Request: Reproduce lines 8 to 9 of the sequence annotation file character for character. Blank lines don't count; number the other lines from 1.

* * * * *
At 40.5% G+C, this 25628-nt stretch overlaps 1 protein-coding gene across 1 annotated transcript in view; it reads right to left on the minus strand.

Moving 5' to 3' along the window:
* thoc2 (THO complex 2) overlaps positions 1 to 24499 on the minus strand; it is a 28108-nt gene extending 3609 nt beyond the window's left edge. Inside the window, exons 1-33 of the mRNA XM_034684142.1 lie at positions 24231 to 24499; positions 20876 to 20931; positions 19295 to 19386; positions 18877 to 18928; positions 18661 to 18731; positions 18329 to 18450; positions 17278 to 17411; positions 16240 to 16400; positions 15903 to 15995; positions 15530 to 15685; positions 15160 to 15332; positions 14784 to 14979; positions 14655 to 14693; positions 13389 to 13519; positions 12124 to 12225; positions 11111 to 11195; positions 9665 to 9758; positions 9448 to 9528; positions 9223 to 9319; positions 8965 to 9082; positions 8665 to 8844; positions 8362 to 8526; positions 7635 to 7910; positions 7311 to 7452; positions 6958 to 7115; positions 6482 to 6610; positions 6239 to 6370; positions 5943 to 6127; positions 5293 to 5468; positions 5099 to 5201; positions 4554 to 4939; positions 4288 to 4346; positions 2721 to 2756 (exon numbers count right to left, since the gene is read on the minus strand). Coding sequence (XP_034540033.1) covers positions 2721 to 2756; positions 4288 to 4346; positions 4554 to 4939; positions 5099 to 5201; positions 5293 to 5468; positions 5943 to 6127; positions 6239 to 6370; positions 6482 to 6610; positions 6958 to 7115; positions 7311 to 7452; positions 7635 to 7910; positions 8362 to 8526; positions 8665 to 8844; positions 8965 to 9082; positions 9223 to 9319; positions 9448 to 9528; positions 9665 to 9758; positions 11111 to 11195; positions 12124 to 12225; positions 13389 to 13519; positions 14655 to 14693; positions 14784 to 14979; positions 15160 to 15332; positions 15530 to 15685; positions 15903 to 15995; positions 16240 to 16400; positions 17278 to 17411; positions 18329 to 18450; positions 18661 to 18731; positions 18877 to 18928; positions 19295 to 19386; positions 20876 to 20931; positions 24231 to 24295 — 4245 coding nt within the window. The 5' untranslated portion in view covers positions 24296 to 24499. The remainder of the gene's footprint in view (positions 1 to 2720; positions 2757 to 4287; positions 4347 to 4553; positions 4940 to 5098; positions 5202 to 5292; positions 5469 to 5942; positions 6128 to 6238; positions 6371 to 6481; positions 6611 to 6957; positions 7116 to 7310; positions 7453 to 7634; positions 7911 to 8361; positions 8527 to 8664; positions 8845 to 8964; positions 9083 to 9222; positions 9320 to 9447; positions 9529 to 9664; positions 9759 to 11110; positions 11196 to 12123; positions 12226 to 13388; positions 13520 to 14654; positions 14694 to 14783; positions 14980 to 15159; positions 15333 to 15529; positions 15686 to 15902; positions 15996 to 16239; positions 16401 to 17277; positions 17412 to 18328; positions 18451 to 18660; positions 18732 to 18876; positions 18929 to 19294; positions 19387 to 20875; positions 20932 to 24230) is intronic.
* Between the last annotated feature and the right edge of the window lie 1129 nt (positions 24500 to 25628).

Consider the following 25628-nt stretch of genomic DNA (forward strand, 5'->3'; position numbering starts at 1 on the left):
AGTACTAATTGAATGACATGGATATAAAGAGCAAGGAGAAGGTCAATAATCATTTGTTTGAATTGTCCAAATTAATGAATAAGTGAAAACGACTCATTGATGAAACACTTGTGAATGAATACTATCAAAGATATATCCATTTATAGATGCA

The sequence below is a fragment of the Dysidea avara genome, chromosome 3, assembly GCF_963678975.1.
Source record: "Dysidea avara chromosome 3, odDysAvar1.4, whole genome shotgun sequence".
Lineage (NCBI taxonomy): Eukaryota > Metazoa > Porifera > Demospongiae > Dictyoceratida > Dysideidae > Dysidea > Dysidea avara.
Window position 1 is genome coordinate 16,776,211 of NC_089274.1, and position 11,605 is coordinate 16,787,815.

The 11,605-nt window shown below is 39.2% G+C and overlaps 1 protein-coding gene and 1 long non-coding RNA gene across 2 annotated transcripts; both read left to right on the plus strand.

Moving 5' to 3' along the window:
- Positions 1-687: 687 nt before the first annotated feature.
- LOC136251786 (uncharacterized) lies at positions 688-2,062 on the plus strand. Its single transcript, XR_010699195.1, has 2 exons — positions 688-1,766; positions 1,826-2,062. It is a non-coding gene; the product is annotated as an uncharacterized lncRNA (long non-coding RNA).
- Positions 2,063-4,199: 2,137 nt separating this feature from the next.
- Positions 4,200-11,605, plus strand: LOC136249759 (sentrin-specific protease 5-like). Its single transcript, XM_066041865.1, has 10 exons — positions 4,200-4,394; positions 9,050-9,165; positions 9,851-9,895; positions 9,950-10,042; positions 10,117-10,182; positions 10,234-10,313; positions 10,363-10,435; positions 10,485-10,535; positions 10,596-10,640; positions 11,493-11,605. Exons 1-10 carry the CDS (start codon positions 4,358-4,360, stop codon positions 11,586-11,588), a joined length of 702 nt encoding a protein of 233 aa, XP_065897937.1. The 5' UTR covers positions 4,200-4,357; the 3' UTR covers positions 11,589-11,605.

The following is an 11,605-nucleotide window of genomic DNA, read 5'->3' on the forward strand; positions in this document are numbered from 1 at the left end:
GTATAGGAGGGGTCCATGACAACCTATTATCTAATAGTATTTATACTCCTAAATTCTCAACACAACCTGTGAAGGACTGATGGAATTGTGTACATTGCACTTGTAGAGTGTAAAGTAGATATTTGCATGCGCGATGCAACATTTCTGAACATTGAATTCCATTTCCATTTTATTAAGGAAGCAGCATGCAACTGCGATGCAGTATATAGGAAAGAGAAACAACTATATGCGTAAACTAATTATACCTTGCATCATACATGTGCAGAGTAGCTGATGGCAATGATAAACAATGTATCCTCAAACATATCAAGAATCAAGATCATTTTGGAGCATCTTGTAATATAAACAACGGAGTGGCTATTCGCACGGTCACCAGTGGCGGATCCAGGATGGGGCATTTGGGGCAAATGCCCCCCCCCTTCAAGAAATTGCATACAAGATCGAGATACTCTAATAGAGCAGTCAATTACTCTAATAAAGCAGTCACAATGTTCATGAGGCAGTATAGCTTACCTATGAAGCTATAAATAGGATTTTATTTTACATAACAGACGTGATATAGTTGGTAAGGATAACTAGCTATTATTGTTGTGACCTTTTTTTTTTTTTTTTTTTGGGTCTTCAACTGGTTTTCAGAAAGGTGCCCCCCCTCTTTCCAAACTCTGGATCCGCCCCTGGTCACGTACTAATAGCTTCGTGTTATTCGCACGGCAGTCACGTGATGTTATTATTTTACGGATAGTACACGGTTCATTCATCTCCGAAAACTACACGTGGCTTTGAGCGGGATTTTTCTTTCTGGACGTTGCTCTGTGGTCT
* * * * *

Source record: "Dysidea avara chromosome 3, odDysAvar1.4, whole genome shotgun sequence".
Lineage (NCBI taxonomy): Eukaryota > Metazoa > Porifera > Demospongiae > Dictyoceratida > Dysideidae > Dysidea > Dysidea avara.